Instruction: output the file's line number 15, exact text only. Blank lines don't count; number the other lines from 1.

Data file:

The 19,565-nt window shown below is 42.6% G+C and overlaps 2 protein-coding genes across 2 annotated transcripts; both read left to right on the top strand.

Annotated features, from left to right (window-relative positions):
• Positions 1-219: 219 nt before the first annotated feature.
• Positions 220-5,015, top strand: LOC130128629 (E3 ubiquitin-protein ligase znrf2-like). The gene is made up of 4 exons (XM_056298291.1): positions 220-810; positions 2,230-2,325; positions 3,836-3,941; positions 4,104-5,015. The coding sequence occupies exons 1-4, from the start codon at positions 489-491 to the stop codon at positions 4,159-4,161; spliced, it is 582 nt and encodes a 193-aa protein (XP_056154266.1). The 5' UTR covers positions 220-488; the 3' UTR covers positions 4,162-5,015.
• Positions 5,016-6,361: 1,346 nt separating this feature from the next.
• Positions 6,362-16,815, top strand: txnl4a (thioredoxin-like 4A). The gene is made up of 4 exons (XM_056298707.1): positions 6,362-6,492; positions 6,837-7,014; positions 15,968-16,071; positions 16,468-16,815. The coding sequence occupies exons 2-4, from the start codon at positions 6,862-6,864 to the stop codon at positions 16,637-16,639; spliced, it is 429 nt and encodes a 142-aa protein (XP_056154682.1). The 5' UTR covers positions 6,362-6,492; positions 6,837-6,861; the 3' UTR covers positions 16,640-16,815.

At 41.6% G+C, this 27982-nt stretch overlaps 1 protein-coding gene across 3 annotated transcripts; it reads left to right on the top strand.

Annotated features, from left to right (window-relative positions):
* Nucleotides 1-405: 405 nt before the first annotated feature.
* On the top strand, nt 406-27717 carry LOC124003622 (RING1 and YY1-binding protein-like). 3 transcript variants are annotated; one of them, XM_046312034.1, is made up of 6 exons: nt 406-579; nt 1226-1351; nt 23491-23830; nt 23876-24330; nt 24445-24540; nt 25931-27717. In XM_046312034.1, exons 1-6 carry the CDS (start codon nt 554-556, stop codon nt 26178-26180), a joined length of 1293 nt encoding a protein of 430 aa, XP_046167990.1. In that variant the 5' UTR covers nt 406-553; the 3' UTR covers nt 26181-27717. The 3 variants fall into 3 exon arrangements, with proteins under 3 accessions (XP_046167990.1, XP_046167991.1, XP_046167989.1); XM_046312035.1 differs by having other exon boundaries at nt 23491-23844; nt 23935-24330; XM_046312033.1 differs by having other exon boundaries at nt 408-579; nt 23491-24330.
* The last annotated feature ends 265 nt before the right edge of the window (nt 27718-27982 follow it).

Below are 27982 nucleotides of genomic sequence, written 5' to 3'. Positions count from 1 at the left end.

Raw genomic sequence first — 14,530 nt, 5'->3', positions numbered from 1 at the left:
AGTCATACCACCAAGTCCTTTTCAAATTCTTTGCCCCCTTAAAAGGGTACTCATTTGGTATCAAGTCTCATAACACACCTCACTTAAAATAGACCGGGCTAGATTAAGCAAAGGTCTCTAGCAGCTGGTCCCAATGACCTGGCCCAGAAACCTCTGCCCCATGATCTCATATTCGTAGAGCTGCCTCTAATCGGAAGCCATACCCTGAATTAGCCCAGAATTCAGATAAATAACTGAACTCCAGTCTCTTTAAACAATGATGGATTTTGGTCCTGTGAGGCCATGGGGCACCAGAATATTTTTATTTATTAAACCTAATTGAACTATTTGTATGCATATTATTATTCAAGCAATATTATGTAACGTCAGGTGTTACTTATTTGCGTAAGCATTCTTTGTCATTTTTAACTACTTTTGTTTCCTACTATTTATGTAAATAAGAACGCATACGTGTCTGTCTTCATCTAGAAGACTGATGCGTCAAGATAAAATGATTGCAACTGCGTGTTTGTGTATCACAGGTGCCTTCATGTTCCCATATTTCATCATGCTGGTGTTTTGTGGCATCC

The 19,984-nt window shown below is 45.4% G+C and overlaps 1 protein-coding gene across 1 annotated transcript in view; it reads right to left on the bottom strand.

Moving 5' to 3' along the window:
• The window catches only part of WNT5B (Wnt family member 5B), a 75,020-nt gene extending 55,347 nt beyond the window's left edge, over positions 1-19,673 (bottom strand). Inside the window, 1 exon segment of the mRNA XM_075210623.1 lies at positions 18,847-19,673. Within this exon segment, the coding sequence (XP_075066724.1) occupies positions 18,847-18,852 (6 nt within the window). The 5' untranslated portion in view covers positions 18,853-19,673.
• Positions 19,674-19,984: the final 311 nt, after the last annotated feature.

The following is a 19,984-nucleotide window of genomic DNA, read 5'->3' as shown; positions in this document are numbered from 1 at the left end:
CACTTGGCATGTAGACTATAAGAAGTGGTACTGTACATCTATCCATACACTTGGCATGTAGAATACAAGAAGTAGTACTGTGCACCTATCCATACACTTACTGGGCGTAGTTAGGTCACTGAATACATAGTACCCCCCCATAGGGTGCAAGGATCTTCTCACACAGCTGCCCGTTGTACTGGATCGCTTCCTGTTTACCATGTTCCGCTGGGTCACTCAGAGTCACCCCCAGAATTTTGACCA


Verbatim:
The 19,984-nt window shown below is 45.4% G+C and overlaps 1 protein-coding gene across 1 annotated transcript in view; it reads right to left on the bottom strand.